External photo of MK Gallery

Architecture & Expansion

MK Gallery re-opened in March 2019 following a major renovation and expansion. Inspired by the utopian history of Milton Keynes, the building was designed by 6a architects, with artists Gareth Jones and Nils Norman. In 2021, the building won RIBA National, South and Project Architect of the Year awards.

The Observer’s ‘Building of the Year 2019’

‘an architectural gem’ – The Telegraph

‘a dream made real’ – The Financial Times

‘utterly, thrillingly Milton Keynesian’ – The Guardian

Sky Room: Room with raked seating with a semi circle large window in the back of the room overlooking park

The Space

The original gallery building opened in 1999 as an afterthought alongside Milton Keynes Theatre. Plans to expand were developed in response to extensive consultation, with key demands for more social spaces, including a café, and a more varied programme to include historical as well as contemporary exhibitions of art and design.

The new building doubled exhibition spaces to 550m2, transformed the former workshop and loading bay into a café, doubled the size of the shop, added the Sky Room – a multi-purpose auditorium with 150 retractable seats – for cinema, events and hires, and a Studio for family, schools and community programmes. The new building is fully accessible with a Changing Places toilet and double sized lift.

Red spiral staircase on outside of the Gallery

The Design

The design of MK Gallery highlights the visions of the founders of Milton Keynes. In typical fashion, the new wing is clad in highly reflective stainless steel while its form reflects the grids and circles that are prominent across the city.

In the exhibition spaces, doorways and windows are aligned to offer a vista that cuts though the ground floor in parallel to the adjacent boulevards. Ducts, pipework and structural elements remain exposed throughout the building in a tribute to the high-tech architectural style that flourished in Milton Keynes in the 1970s.

Strong colours appear across the entire site, based on a chart in a 1970s catalogue by Habitat, whose founder, Terence Conran, was an advisor to the Milton Keynes Development Corporation. Combinations of these 14 colours, such as Dairy Cream, Candy Pink, Lettuce Green, Pillarbox Red and Honey Brown, have been generated throughout the building.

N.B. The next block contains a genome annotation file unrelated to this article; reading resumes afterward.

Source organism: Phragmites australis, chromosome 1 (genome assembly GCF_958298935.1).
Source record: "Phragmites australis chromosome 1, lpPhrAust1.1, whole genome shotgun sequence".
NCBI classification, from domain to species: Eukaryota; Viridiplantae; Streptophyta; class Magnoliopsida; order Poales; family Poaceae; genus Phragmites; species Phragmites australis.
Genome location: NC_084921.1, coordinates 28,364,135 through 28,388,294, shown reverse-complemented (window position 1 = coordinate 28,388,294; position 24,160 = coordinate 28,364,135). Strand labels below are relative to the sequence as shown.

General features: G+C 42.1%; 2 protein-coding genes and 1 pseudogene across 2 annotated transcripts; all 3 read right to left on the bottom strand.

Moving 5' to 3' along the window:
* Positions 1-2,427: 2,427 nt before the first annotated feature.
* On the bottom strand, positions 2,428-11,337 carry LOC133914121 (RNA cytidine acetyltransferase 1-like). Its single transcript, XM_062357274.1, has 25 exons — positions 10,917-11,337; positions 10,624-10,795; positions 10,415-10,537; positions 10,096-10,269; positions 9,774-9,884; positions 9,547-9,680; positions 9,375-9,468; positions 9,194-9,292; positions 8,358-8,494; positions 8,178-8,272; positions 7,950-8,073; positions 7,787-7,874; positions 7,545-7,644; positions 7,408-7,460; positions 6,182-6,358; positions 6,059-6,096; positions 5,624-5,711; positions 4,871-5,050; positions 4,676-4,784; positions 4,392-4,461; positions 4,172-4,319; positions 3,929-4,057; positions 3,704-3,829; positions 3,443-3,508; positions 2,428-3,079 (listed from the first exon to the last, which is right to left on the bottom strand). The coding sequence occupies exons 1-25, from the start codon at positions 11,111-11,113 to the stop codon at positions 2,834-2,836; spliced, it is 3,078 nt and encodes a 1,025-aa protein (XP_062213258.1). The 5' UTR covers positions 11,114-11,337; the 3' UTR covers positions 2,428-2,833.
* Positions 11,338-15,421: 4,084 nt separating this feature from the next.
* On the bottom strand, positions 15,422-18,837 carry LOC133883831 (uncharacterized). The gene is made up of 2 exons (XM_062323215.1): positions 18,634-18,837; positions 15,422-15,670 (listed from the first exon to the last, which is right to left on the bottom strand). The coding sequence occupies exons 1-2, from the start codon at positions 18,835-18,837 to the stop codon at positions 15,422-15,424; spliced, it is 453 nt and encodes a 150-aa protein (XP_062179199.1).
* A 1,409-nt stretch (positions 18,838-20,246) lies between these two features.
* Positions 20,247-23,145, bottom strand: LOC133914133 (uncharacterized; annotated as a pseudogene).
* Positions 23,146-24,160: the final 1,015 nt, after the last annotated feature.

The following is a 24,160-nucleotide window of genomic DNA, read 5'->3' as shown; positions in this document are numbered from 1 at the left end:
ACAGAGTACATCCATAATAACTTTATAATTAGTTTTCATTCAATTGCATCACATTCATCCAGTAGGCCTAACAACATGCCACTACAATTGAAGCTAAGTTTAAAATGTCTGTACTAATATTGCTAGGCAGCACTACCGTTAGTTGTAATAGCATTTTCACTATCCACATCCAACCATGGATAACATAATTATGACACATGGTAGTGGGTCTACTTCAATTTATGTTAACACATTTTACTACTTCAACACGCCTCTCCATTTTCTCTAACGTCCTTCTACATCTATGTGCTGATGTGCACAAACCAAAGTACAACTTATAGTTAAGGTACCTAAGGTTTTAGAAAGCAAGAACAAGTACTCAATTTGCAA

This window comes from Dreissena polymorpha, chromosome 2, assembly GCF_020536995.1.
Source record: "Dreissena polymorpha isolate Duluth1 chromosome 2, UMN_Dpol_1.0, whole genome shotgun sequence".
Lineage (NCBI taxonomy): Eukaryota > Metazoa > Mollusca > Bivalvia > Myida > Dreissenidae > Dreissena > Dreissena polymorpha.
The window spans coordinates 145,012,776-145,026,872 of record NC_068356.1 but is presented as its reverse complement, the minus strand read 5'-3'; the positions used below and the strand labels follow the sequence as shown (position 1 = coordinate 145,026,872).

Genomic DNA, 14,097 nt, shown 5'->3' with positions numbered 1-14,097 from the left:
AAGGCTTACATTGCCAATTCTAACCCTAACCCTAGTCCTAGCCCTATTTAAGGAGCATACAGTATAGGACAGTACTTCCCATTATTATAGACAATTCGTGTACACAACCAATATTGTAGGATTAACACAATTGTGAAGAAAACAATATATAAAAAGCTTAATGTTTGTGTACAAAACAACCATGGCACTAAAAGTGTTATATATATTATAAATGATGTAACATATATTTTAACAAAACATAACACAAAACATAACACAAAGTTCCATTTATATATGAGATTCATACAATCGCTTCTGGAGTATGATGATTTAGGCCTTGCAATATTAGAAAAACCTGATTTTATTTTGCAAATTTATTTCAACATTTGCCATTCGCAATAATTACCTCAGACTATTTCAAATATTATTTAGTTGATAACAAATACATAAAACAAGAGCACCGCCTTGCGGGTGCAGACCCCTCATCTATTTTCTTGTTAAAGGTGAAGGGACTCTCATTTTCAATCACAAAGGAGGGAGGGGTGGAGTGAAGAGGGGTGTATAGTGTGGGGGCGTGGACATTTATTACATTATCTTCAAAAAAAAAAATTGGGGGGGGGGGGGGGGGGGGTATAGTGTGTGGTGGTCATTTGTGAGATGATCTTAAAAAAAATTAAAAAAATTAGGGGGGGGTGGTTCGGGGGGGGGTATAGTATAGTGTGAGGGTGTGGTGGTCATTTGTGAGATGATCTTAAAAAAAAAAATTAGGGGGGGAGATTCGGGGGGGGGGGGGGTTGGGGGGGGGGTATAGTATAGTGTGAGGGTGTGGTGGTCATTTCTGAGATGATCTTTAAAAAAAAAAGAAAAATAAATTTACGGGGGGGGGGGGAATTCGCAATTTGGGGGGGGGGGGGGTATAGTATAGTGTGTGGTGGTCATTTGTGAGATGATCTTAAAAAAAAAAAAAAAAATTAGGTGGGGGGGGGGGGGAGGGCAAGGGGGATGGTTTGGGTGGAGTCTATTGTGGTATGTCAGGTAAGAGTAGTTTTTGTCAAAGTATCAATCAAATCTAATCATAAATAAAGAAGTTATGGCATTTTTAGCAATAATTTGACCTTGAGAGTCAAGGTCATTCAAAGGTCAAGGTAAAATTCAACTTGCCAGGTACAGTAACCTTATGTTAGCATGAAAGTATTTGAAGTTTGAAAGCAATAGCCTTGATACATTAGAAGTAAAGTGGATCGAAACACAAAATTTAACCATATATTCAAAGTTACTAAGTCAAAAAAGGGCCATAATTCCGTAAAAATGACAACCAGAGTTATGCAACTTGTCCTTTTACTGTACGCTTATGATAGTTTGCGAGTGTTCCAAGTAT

Inside image of the cafe bar. Red pillars and yellow chairs on a grey floor

The Custard Factory

In the café, these colour combinations coincide with the original designs of the demolished Architects’ Department, known as the ‘Custard Factory’, where all the furniture and furnishings were yellow, while the beams and columns were red.

Upstairs, the Sky Room curtain takes the natural colours from the Habitat chart to conceal the real landscape beyond with an abstract version, from muddy browns through grassy greens to sky blues. The extraordinary view itself reveals the vision of first chief architect for MK, Derek Walker, to create ‘a city greener than the surrounding countryside’.

Adorning the façade of the pre-existing building are signs relating to the city’s early graphic identity, by designers Minale Tattersfield, including the first ever logotype for the city; the Corporation’s first logo, a double-headed axe; and a red heart that symbolised the city centre.

The designs surrounding the building, including the planting schemes, play equipment and street furniture relate to the MK Infrastructure Pack, which provided blueprints for all the city’s design. Positioned by the entrance to the play area outside the Studio is a restored pair of original gates in the shape of hands. Rescued and re-sited, it extends a welcoming hand to a project that celebrates the playful, creative and ambitious vision of Milton Keynes.

Architectural Guide

Learn more in our Architectural Guide, available to pick up for free from the Gallery.